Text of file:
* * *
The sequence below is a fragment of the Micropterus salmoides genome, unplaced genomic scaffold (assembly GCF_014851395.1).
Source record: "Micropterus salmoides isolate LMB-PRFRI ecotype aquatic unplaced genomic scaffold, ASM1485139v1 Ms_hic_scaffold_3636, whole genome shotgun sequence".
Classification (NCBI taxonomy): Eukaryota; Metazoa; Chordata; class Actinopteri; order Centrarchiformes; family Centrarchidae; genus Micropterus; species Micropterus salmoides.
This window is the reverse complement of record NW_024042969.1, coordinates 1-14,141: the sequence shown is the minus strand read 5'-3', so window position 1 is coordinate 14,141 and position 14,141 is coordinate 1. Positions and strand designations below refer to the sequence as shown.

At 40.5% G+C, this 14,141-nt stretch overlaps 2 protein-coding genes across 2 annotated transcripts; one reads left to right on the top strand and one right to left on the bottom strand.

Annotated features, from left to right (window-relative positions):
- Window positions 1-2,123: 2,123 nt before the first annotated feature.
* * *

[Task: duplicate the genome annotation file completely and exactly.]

The sequence below is a fragment of the Micropterus salmoides genome, unplaced genomic scaffold (assembly GCF_014851395.1).
Source record: "Micropterus salmoides isolate LMB-PRFRI ecotype aquatic unplaced genomic scaffold, ASM1485139v1 Ms_hic_scaffold_3636, whole genome shotgun sequence".
Classification (NCBI taxonomy): Eukaryota; Metazoa; Chordata; class Actinopteri; order Centrarchiformes; family Centrarchidae; genus Micropterus; species Micropterus salmoides.
This window is the reverse complement of record NW_024042969.1, coordinates 1-14,141: the sequence shown is the minus strand read 5'-3', so window position 1 is coordinate 14,141 and position 14,141 is coordinate 1. Positions and strand designations below refer to the sequence as shown.

At 40.5% G+C, this 14,141-nt stretch overlaps 2 protein-coding genes across 2 annotated transcripts; one reads left to right on the top strand and one right to left on the bottom strand.

Annotated features, from left to right (window-relative positions):
- Window positions 1-2,123: 2,123 nt before the first annotated feature.